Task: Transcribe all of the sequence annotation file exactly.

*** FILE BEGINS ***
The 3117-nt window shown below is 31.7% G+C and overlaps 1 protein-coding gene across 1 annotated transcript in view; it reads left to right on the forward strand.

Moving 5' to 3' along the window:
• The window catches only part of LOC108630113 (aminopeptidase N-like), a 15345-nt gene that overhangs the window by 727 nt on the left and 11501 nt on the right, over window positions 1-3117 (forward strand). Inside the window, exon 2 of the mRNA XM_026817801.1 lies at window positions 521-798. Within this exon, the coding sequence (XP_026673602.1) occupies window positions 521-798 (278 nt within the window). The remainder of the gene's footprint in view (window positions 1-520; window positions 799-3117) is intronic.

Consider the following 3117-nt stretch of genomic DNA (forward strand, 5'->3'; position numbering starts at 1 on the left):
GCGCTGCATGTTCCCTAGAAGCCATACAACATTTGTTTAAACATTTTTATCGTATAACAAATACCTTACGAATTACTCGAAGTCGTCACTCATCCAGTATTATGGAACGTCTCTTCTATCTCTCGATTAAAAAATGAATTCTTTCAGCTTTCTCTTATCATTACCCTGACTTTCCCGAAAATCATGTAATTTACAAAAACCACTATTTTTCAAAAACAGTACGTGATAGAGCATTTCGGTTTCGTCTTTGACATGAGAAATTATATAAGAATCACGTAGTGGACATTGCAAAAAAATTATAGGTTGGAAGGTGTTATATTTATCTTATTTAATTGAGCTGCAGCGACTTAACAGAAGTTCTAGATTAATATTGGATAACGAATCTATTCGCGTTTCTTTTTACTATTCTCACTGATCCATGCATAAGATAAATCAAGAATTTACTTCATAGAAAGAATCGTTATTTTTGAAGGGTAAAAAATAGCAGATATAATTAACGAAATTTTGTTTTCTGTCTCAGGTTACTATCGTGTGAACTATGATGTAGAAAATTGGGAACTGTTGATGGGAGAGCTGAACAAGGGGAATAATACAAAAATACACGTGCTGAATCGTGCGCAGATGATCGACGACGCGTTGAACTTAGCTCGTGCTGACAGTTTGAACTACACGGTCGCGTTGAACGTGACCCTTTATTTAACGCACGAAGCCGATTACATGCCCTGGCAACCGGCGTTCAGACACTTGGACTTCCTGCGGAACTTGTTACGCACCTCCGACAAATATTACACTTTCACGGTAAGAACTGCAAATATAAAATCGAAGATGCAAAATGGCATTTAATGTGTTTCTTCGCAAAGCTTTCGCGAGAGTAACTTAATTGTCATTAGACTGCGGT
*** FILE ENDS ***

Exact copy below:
The 3117-nt window shown below is 31.7% G+C and overlaps 1 protein-coding gene across 1 annotated transcript in view; it reads left to right on the forward strand.

Moving 5' to 3' along the window:
• The window catches only part of LOC108630113 (aminopeptidase N-like), a 15345-nt gene that overhangs the window by 727 nt on the left and 11501 nt on the right, over window positions 1-3117 (forward strand). Inside the window, exon 2 of the mRNA XM_026817801.1 lies at window positions 521-798. Within this exon, the coding sequence (XP_026673602.1) occupies window positions 521-798 (278 nt within the window). The remainder of the gene's footprint in view (window positions 1-520; window positions 799-3117) is intronic.

Consider the following 3117-nt stretch of genomic DNA (forward strand, 5'->3'; position numbering starts at 1 on the left):
GCGCTGCATGTTCCCTAGAAGCCATACAACATTTGTTTAAACATTTTTATCGTATAACAAATACCTTACGAATTACTCGAAGTCGTCACTCATCCAGTATTATGGAACGTCTCTTCTATCTCTCGATTAAAAAATGAATTCTTTCAGCTTTCTCTTATCATTACCCTGACTTTCCCGAAAATCATGTAATTTACAAAAACCACTATTTTTCAAAAACAGTACGTGATAGAGCATTTCGGTTTCGTCTTTGACATGAGAAATTATATAAGAATCACGTAGTGGACATTGCAAAAAAATTATAGGTTGGAAGGTGTTATATTTATCTTATTTAATTGAGCTGCAGCGACTTAACAGAAGTTCTAGATTAATATTGGATAACGAATCTATTCGCGTTTCTTTTTACTATTCTCACTGATCCATGCATAAGATAAATCAAGAATTTACTTCATAGAAAGAATCGTTATTTTTGAAGGGTAAAAAATAGCAGATATAATTAACGAAATTTTGTTTTCTGTCTCAGGTTACTATCGTGTGAACTATGATGTAGAAAATTGGGAACTGTTGATGGGAGAGCTGAACAAGGGGAATAATACAAAAATACACGTGCTGAATCGTGCGCAGATGATCGACGACGCGTTGAACTTAGCTCGTGCTGACAGTTTGAACTACACGGTCGCGTTGAACGTGACCCTTTATTTAACGCACGAAGCCGATTACATGCCCTGGCAACCGGCGTTCAGACACTTGGACTTCCTGCGGAACTTGTTACGCACCTCCGACAAATATTACACTTTCACGGTAAGAACTGCAAATATAAAATCGAAGATGCAAAATGGCATTTAATGTGTTTCTTCGCAAAGCTTTCGCGAGAGTAACTTAATTGTCATTAGACTGCGGT